These people buying gas-guzzling behemoths that spew ever more pollutants— don’t they care about their children’s and grandchildren’s future? (“Big wheels,” Cover, July 20). Are their egos so pathetic that they need these things to prove that they are something special? What about the danger they pose to regular cars? It is hard to decide if I feel more anger or pity for them.
Winifred Tuori, Lindsay, Ont.
A very efficient and environmentally friendly vehicle already exists, which you can buy for less than !/30th the cost of the Toyota Prius mentioned in your article, “Green machines.” It’s called a bicycle. While bicycles are used for almost everything motor vehicles are used for, their utility is unsurpassed. Bicycles, ridden according to the rules that apply to all vehicles, provide the safest, most efficient way to commute.
Wade Eide, Montreal
The “40-per-cent exchange rate” reportedly being offered in American dollars by tourist shops is not “an even greater discount” when our dollar is worth 67 American cents (“Down on the dollar,” World, July 27). When one Canadian dollar equals
67 cents (U.S.), one American dollar equals $1.4925 (Cdn.). Tom d’Aquino of the Business Council on National Issues was quoted as saying that the latest episode of dollar weakness is worse than in the mid-1980s when “the dollar hit 76 cents American.” In fact, our dollar fell below 70 American cents in 1986 before recovering.
Adil Sayeed, Kingston, Ont.
Heart of the matter
Since January, no business issue has generated as much impassioned debate as the merger proposal between Bank of Montreal and Royal Bank of Canada (“Better banks, not bigger banks,” The Road Ahead, July 27). That is as it should be. Given the
economic importance and historical prominence of banks in Canadian society, any changes must be thoroughly examined. At the heart of the matter is whether Canada should stay in the financial services industry as a producer or an importer. Our merger, if allowed, will help ensure a viable Canadian industry, run by Canadians for Canadians—with a head office in Canada. That is our goal; by no means an easy task. Change is unsettling. So, from Day 1, we made some guarantees. Among them:
• No rural Canadian community will lose branch service as a result of the merger. In communities where either bank is the only bank, we will keep our branches open. Where Bank of Montreal and Royal Bank are the only banks, we may consolidate the real estate, but no employees will be laid off.
• To increase our current total of 2,500
According to Barbara Amiel’s column of May 25 (“Saying sorry is fine, but only to a point”), Jan. 7, 1998, was a landmark day for Canada. On that date, this country entered an entirely ahistorical era—an era that would see the federal government begin a process of apology and compensation for every perceived historical slight or injury. Of course, Jan. 7 was the day Indian Affairs Minister Jane Stewart offered the government’s Statement of Reconciliation to aboriginal peoples in Canada for both the ineffective past relationship and the wounds caused by implementation of the residential school system. In that statement, Stewart expressed the government’s profound regret and deep sorrow, adding that the residential school experience should not have happened. The statement was accompanied by a $350-million healing fund to aid communities, nations and individuals who suffered at the hands of the system. For aboriginal people across Canada, it was indeed a landmark day.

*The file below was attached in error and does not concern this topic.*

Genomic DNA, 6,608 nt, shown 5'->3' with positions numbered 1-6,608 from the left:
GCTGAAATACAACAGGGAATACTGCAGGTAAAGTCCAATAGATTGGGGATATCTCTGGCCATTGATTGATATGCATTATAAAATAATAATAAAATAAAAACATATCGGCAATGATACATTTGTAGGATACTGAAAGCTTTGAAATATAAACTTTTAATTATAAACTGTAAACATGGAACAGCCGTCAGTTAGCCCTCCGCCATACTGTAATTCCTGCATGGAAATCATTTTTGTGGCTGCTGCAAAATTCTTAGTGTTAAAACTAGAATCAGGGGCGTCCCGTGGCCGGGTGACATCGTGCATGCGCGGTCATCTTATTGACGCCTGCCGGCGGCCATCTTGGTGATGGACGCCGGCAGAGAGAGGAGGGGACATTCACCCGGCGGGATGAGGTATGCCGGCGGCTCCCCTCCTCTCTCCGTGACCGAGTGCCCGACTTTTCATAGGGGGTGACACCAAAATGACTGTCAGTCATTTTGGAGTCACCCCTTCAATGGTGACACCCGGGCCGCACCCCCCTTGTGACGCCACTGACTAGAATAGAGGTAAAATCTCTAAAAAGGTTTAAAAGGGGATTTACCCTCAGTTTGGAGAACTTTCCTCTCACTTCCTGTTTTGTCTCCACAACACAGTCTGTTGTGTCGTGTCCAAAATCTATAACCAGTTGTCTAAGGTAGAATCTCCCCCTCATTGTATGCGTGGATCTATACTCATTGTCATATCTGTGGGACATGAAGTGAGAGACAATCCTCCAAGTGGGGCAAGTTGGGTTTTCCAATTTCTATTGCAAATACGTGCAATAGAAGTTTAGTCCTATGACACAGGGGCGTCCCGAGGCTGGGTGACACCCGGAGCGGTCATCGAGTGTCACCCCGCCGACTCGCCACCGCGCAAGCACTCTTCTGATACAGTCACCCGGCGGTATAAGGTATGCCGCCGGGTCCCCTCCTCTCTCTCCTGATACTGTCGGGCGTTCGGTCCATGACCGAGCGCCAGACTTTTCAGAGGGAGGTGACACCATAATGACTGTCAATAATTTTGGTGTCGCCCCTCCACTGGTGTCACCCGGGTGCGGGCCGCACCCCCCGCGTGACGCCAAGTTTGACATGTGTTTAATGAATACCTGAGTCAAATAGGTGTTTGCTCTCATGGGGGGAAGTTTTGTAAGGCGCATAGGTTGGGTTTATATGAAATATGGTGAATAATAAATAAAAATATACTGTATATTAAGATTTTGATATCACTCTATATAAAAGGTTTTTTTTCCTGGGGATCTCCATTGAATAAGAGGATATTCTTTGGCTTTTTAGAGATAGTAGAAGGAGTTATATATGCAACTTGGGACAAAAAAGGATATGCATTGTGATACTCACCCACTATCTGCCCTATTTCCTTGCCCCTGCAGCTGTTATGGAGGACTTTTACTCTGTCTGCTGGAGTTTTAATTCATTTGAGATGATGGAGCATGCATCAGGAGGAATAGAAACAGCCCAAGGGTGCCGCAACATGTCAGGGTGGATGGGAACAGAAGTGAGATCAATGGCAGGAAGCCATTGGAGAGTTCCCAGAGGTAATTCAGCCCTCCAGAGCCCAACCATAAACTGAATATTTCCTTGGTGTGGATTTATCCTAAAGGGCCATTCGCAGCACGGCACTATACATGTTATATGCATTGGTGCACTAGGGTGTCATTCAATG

However, for Amiel and others of her mind, it was a day in which rubber-kneed government doled out heaps of taxpayers’ dollars in exchange for extended political longevity. For a government to take responsibility for the misguided choices and errors of the past was tantamount to allowing anyone with a gripe to demand and be awarded both an apology and a reward for their pain. The integrity of the government’s action was missed entirely. In the aboriginal way of seeing, an apol-
ogy is a healing action. It is a spiritually driven human dynamic that allows the giver and the receiver equality. It is both an admission of wrong and an acceptance of necessary change to strengthen and heal a relationship. An apology needed to reflect the giver’s investigation of the moral reasons behind the harmful act and his readiness to employ different means in future dealings between the parties.
Once such an apology is tendered, the two sides become equally responsible to effect change. The giver is responsible for implementing change in behavior. Conversely, the receiver becomes responsible for changing the manner in which the apologizer is viewed and treated.
When the government offered its Statement of Reconciliation, it was saying to the aboriginal people—and to Canadians in general—that it had examined the thinking that led to the ineffectiveness of the past relationship and the implementation of the residential school system. The accompanying healing fund was the first tangible evidence of that desire. Ms. Amiel chose to view it as compensation. It was not.